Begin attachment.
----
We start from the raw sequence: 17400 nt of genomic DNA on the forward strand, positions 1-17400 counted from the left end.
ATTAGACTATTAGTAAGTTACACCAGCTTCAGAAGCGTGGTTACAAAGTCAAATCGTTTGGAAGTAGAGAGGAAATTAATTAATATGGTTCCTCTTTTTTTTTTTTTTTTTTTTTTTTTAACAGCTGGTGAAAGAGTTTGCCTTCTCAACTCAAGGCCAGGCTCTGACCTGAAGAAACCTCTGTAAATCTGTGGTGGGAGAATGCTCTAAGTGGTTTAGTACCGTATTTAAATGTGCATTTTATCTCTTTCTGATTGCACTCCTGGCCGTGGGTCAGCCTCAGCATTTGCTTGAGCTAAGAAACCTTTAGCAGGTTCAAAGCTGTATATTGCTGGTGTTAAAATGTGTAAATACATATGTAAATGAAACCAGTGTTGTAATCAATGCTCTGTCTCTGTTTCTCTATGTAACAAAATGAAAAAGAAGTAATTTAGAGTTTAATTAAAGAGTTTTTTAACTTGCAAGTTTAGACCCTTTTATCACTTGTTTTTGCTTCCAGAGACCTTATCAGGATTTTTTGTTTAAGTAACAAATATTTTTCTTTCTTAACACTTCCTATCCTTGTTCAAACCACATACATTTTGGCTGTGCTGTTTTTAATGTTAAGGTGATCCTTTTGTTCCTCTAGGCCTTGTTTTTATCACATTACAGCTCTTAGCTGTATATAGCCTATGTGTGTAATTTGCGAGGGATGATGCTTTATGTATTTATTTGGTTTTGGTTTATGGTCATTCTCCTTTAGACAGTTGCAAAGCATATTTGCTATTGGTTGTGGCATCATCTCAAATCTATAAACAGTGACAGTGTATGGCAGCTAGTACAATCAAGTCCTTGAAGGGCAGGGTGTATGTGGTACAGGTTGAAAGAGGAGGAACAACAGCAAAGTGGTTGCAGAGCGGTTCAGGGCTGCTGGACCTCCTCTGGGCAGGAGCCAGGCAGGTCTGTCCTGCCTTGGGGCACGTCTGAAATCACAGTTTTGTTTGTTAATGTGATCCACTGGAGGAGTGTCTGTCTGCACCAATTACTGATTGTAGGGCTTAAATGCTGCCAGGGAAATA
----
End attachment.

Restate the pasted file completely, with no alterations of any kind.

We start from the raw sequence: 17400 nt of genomic DNA on the forward strand, positions 1-17400 counted from the left end.
ATTAGACTATTAGTAAGTTACACCAGCTTCAGAAGCGTGGTTACAAAGTCAAATCGTTTGGAAGTAGAGAGGAAATTAATTAATATGGTTCCTCTTTTTTTTTTTTTTTTTTTTTTTTTAACAGCTGGTGAAAGAGTTTGCCTTCTCAACTCAAGGCCAGGCTCTGACCTGAAGAAACCTCTGTAAATCTGTGGTGGGAGAATGCTCTAAGTGGTTTAGTACCGTATTTAAATGTGCATTTTATCTCTTTCTGATTGCACTCCTGGCCGTGGGTCAGCCTCAGCATTTGCTTGAGCTAAGAAACCTTTAGCAGGTTCAAAGCTGTATATTGCTGGTGTTAAAATGTGTAAATACATATGTAAATGAAACCAGTGTTGTAATCAATGCTCTGTCTCTGTTTCTCTATGTAACAAAATGAAAAAGAAGTAATTTAGAGTTTAATTAAAGAGTTTTTTAACTTGCAAGTTTAGACCCTTTTATCACTTGTTTTTGCTTCCAGAGACCTTATCAGGATTTTTTGTTTAAGTAACAAATATTTTTCTTTCTTAACACTTCCTATCCTTGTTCAAACCACATACATTTTGGCTGTGCTGTTTTTAATGTTAAGGTGATCCTTTTGTTCCTCTAGGCCTTGTTTTTATCACATTACAGCTCTTAGCTGTATATAGCCTATGTGTGTAATTTGCGAGGGATGATGCTTTATGTATTTATTTGGTTTTGGTTTATGGTCATTCTCCTTTAGACAGTTGCAAAGCATATTTGCTATTGGTTGTGGCATCATCTCAAATCTATAAACAGTGACAGTGTATGGCAGCTAGTACAATCAAGTCCTTGAAGGGCAGGGTGTATGTGGTACAGGTTGAAAGAGGAGGAACAACAGCAAAGTGGTTGCAGAGCGGTTCAGGGCTGCTGGACCTCCTCTGGGCAGGAGCCAGGCAGGTCTGTCCTGCCTTGGGGCACGTCTGAAATCACAGTTTTGTTTGTTAATGTGATCCACTGGAGGAGTGTCTGTCTGCACCAATTACTGATTGTAGGGCTTAAATGCTGCCAGGGAAATA